12/07/06 — The Pentagon notified Congress of a possible Foreign Military Sale to
Pakistan worth up to $855 million. The deal involves refurbishment and
modification of three excess P-3 aircraft with the E-2C Hawkeye airborne
early warning suite. On the same day, Washington unveiled the Secure
Freight Initiative, which seeks to prevent nuclear-related smuggling into
the United States by placing specialized x-ray and optical scanners at sea
ports in six foreign nations, including Karachi.
12/05/06 — Maryland-based Lockheed Martin won a $144 million contract to provide
materials for F-16 combat aircraft being sold to Pakistan.
12/04/06 — President Musharraf told an interviewer that Pakistan is “against
independence” for Kashmir, instead offering a four-point proposal that
would lead to “self-governance,” defined as “falling between autonomy
and independence.” Many analysts saw the proposal as being roughly in
line with New Delhi’s Kashmir position. Some opposition political
parties and Kashmiri separatist groups rejected Musharraf’s proposal as
an abandonment of Islamabad’s long-held policy, but the Foreign Office
insisted that Pakistan’s “legal position” continues to be based on relevant
U.N. Security Council resolutions.
12/03/06 — A suicide bomber, suspected to be of Uzbek origin, killed himself and a
policeman in North Waziristan.
12/01/06 — In a major privatization move, the Pakistan government sold a ten percent
share of the country’s largest oil company for $813 million. On the same

day, a suicide bomber killed himself in the parking lot of a military facility
in Peshawar. No other casualties were reported.
11/29/06 — Education Secretary Spellings led the U.S. delegation at a meeting of the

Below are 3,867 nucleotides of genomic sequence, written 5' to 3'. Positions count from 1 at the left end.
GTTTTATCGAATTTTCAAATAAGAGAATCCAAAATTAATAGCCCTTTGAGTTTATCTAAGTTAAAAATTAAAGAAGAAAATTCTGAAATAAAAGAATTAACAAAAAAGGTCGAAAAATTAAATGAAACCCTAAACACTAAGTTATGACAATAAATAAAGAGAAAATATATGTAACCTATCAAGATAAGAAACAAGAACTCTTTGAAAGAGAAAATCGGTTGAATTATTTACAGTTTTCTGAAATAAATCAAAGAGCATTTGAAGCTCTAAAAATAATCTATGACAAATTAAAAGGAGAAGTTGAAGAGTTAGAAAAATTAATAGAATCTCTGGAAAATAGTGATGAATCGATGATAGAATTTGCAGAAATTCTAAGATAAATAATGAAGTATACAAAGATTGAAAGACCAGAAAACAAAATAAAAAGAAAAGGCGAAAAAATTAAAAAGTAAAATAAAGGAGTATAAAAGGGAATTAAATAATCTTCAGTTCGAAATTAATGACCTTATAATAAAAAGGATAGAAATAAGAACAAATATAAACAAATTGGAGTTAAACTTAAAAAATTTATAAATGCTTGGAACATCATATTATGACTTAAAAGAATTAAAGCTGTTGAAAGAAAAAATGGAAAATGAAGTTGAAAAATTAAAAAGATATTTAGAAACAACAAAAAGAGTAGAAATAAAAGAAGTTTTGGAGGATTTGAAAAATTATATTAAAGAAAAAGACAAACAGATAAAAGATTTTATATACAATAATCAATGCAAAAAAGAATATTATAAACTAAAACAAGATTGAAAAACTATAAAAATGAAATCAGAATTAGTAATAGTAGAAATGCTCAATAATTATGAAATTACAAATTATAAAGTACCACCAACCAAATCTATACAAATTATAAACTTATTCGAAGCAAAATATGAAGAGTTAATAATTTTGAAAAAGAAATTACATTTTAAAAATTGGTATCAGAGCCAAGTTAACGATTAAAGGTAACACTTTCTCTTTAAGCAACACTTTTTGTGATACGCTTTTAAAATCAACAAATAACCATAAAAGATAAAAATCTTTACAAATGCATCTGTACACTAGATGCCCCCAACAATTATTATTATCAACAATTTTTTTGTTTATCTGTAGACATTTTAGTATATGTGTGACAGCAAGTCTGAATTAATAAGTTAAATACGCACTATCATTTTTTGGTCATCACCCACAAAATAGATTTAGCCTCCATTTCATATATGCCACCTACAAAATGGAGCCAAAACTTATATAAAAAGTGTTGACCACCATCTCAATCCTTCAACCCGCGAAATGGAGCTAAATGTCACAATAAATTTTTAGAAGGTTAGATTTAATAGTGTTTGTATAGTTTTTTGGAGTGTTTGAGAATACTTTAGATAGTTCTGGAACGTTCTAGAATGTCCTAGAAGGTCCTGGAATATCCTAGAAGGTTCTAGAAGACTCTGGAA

U.S.-Pakistan Education Dialogue in Washington. On the same day,
Pakistan test-fired a nuclear-capable Hatf IV (Shaheen I) medium-range
ballistic missile. Also, Pakistan’s Supreme Court ordered the government
to disclose the whereabouts of 41 suspected security detainees who have
“disappeared.” Human rights groups claim to have recorded more than

400 cases of such secret detentions since 2002.

11/27/06 — Suspected pro-Taliban militants in South Waziristan killed a tribal cleric
they accused of being a “U.S. spy.”

11/26/06 — Chinese President Hu Jintao ended a four-day visit to Islamabad,

where China and Pakistan sought to bolster their “all-weather friendship
and all-dimensional cooperation” with the signing of 18 new pacts,
including a bilateral Free Trade Agreement.
11/23/06 — Heavy fighting between government security forces and armed rebels
broke out in the Kohlu district of Baluchistan.

11/21/06 — Police in Quetta arrested 47 suspected Taliban militants.

11/19/06 — British Prime Minister Tony Blair ended a two-day visit to Pakistan,

where Britain and Pakistan agreed to forward their “abiding partnership”
and London vowed to more than double its development assistance to
Pakistan to $944 million over the next three years.
11/16/06 — Pakistan test-fired a nuclear-capable Hatf V (Gauri I) medium-range
ballistic missile.
11/15/06 — The Pakistan-India Composite Dialogue resumed when Foreign
Secretary Khan made a two-day visit to New Delhi for talks with his
Indian counterpart. The two officials gave shape to a joint anti-terrorism
mechanism proposed in September and they agreed to continue the
dialogue process in early 2007.
11/14/06 — Pakistan’s National Assembly passed the Women’s Protection Bill
amending the controversial Hudood Ordinances which apply Islamic law
to cases of rape. Islamist politicians boycotted the vote in protest.
11/13/06 — The Pentagon notified Congress of a possible Foreign Military Sale to
Pakistan worth up to $160 million. The deal involves thousands of
military radio systems. On the same day, lawmakers in the NWFP again
passed a controversial Hasba (or accountability) bill that would
establish Taliban-style Islamic laws in the region.
11/11/06 — A pro-government tribal chief and eight other people were killed when a
bomb destroyed their vehicle in South Waziristan.
11/08/06 — A suicide bomber killed himself and 42 army recruits at a military
training camp at Dargai in the NWFP, not far from the site of the 10/30
Chingai madrassa attack.
10/30/06 — Some 82 people were killed in a pre-dawn air attack on a religious
school at Chingai in the Bajaur tribal agency. The Pakistani military
claimed to have undertaken the attack after the school’s pro-Taliban leader
continued to train terrorists and shelter “unwanted foreigners” despite
repeated warnings. Many observers speculated that the attack had in
fact been carried out by U.S. drones.